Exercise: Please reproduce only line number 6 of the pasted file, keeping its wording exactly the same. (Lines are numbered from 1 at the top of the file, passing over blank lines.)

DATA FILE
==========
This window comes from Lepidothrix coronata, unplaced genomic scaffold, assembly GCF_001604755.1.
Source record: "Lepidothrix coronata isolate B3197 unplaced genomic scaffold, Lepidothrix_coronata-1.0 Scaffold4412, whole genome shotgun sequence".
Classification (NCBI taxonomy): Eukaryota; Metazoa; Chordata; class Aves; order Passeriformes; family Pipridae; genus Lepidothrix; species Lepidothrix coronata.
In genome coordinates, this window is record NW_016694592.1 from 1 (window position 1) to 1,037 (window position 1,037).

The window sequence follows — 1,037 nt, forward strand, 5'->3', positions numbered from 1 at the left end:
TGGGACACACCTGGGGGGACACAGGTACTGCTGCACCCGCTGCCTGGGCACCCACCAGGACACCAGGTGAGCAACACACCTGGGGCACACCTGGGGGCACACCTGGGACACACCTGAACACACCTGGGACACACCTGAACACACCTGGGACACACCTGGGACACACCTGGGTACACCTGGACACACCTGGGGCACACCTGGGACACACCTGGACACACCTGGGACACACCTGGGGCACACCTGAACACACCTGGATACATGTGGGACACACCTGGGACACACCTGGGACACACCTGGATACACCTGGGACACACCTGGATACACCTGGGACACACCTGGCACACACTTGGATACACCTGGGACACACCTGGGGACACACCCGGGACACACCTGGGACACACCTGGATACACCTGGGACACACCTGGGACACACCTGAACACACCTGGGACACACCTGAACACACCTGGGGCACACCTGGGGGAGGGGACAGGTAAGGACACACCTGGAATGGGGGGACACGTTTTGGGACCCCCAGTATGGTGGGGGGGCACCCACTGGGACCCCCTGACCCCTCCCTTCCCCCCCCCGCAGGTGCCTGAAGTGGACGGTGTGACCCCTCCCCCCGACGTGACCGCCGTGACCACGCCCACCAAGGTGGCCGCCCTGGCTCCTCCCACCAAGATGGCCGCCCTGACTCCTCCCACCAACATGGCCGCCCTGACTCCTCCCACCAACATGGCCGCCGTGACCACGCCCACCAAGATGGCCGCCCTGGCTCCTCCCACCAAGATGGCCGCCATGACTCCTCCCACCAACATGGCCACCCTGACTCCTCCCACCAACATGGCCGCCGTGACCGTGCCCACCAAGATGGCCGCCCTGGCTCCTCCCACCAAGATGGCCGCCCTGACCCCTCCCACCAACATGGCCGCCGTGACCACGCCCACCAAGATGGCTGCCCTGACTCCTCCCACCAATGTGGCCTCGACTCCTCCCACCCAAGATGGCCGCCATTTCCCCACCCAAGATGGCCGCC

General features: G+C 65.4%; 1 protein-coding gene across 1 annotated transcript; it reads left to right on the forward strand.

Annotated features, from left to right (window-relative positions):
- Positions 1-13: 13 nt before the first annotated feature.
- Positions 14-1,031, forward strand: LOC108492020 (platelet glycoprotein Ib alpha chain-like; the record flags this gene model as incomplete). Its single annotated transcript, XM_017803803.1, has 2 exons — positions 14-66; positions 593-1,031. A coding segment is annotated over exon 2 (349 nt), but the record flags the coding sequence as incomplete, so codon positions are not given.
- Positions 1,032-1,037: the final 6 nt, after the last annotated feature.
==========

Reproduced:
TGGGACACACCTGGGGGGACACAGGTACTGCTGCACCCGCTGCCTGGGCACCCACCAGGACACCAGGTGAGCAACACACCTGGGGCACACCTGGGGGCACACCTGGGACACACCTGAACACACCTGGGACACACCTGAACACACCTGGGACACACCTGGGACACACCTGGGTACACCTGGACACACCTGGGGCACACCTGGGACACACCTGGACACACCTGGGACACACCTGGGGCACACCTGAACACACCTGGATACATGTGGGACACACCTGGGACACACCTGGGACACACCTGGATACACCTGGGACACACCTGGATACACCTGGGACACACCTGGCACACACTTGGATACACCTGGGACACACCTGGGGACACACCCGGGACACACCTGGGACACACCTGGATACACCTGGGACACACCTGGGACACACCTGAACACACCTGGGACACACCTGAACACACCTGGGGCACACCTGGGGGAGGGGACAGGTAAGGACACACCTGGAATGGGGGGACACGTTTTGGGACCCCCAGTATGGTGGGGGGGCACCCACTGGGACCCCCTGACCCCTCCCTTCCCCCCCCCGCAGGTGCCTGAAGTGGACGGTGTGACCCCTCCCCCCGACGTGACCGCCGTGACCACGCCCACCAAGGTGGCCGCCCTGGCTCCTCCCACCAAGATGGCCGCCCTGACTCCTCCCACCAACATGGCCGCCCTGACTCCTCCCACCAACATGGCCGCCGTGACCACGCCCACCAAGATGGCCGCCCTGGCTCCTCCCACCAAGATGGCCGCCATGACTCCTCCCACCAACATGGCCACCCTGACTCCTCCCACCAACATGGCCGCCGTGACCGTGCCCACCAAGATGGCCGCCCTGGCTCCTCCCACCAAGATGGCCGCCCTGACCCCTCCCACCAACATGGCCGCCGTGACCACGCCCACCAAGATGGCTGCCCTGACTCCTCCCACCAATGTGGCCTCGACTCCTCCCACCCAAGATGGCCGCCATTTCCCCACCCAAGATGGCCGCC